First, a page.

October 31, 2019
Late Wednesday night, the CTU House of Delegates approved a tentative agreement, 364-242, that Mayor Lori Lightfoot, CTU President Jesse Sharkey and Vice President Stacy Davis-Gates have agreed is nothing less than historic educational justice: for the first time in CTU collective bargaining history, there are enforceable class size caps and staffing guidelines, including a nurse and social worker in every school by 2023, and schools that are most in need of this attention have finally been prioritized.
In addition, PSRPs and teachers are guaranteed 40% and 16% raises, respectively, over the contract’s five-year run.
All of CTU’s hot button issues — save elementary school prep time and the contract’s length — have been addressed in what Sharkey himself called “an agreement that will produce real, lasting benefits in our schools.”
Why, then, are we not in class today?
Citing the need for time to prepare for AP exams, standardized benchmark tests and helping students apply for college, as well as rebuking what the CTU considers a punishment for striking, CTU has demanded that all 10 missed instructional days be made-up.
Ostensibly, this is a request submitted with the students’ best interest in mind, and the mayor, CPS and CTU agree that instructional time is vital to student success.
This said, I cannot believe that continuing the strike for this reason, after winning unprecedented and impressive gains for our students, is anything but crude irony.
From a student’s point of view, it seems that the CTU values instructional time so much that it is willing to increase the number of days that need to be made up. In essence, the union has decided to keep students out of school as a way of demonstrating that the time spent in school is valuable. So valuable, in fact, that it is worth extending the school year into at least June 30, or cutting chunks from our spring and winter breaks.
And the irony, the odd paradox, does not stop there.
Just as I was given demerits for cutting class to attend September’s climate strike, just as my teachers warned me that I could and should stand for my ideals, but I would have to accept the consequences, so I believe my teachers should have to do the same.
By voting to authorize a strike, union members acknowledged that they would be forfeiting their pay for the duration of the work stoppage. They also acknowledged that class size caps, better staffing and an altogether more sustainable future for Chicago’s students were more important.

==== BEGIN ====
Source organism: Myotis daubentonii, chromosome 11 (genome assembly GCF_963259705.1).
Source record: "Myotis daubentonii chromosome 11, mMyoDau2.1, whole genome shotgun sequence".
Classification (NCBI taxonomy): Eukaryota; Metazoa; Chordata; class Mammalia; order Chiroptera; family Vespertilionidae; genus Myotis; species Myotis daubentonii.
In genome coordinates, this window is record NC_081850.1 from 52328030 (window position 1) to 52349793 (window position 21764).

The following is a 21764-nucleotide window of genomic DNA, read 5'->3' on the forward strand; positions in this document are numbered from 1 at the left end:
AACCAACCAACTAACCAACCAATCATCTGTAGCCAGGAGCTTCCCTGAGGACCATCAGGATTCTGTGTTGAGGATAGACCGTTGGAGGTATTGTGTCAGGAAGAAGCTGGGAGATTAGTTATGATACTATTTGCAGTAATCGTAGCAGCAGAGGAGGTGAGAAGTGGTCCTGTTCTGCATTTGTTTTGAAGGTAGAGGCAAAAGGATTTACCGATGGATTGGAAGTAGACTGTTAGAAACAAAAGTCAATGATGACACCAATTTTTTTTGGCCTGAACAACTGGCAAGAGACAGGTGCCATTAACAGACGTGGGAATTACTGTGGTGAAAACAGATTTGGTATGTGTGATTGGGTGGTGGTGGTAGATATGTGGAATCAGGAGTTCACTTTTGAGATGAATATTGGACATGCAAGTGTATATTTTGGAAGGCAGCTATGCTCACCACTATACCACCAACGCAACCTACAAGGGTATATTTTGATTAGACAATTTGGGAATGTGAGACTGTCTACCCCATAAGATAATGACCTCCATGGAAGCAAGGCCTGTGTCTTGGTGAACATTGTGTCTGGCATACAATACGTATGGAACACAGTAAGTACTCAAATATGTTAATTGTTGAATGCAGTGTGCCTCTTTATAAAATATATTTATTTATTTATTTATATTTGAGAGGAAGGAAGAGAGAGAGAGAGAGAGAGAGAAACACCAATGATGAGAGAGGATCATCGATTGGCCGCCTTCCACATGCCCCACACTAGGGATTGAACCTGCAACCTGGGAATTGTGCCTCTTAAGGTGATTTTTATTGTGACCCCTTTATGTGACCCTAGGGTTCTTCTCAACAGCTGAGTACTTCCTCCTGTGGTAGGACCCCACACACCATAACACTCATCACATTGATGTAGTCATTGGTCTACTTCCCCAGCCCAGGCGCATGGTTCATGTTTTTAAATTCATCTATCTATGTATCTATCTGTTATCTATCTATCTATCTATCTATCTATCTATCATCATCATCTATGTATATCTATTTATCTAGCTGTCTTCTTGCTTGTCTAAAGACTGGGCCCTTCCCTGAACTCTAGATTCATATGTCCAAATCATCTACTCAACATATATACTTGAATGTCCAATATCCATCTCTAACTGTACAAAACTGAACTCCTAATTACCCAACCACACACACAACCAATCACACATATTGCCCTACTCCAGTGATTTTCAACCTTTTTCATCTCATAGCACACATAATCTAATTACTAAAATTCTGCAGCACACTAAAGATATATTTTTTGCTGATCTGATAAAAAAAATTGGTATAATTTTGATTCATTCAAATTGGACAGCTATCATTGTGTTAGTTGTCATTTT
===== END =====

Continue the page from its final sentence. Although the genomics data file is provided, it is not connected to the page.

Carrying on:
There is great integrity in this, but this integrity is compromised when teachers wish to be civilly disobedient in theory but not in practice, and opt instead to use students as pawns to earn pay they knew they would not receive (and, in my view, to which they are not entitled).
This work stoppage has lasted 14 days and led to the cancellation of the PSAT-NMSQT for juniors; rescheduling circuses surrounding the Lane Homecoming game, Spirit Week, Oktoberfest and Open House; and caused forfeited athletic championship competitions across CPS and frankly unquantifiable stress about college applications and AP tests.
I, as a Lane student, will blatantly admit that these are infinitesimal consequences that largely plague the privileged, and ones that, when regarded against the reasons the CTU chose to strike, seem almost trivial.
I do not think Homecoming matters when there are schools that have a nurse present once weekly. I do not think this school year’s AP tests are relevant in a discussion about severe overcrowding and under-funding in black and brown neighborhoods — in a work stoppage, there will always be priorities, always parties who gain and lose, and the CTU has chosen to fortify and improve our schools for posterity instead of safeguarding AP scores and sports championships.
I applaud this and wholly believe it was done in good faith.
This is why I have reported from the Lane picket line all but two days that my teachers, counselors and clinicians were there; this is why I have interviewed them and tried my damnedest to be unbiased in my reporting.
I think there is tremendous honor in their standing on rain-soaked sidewalks in the gelid morning. I am astounded by their commitment to the fight for the educational justice that has too long been denied our students. And I admire every single one of them all the more for it.
But as this strike plods on, now the longest since 1987, I can no longer say that students are at the fore of the CTU’s agenda. If we were, we would be in class today.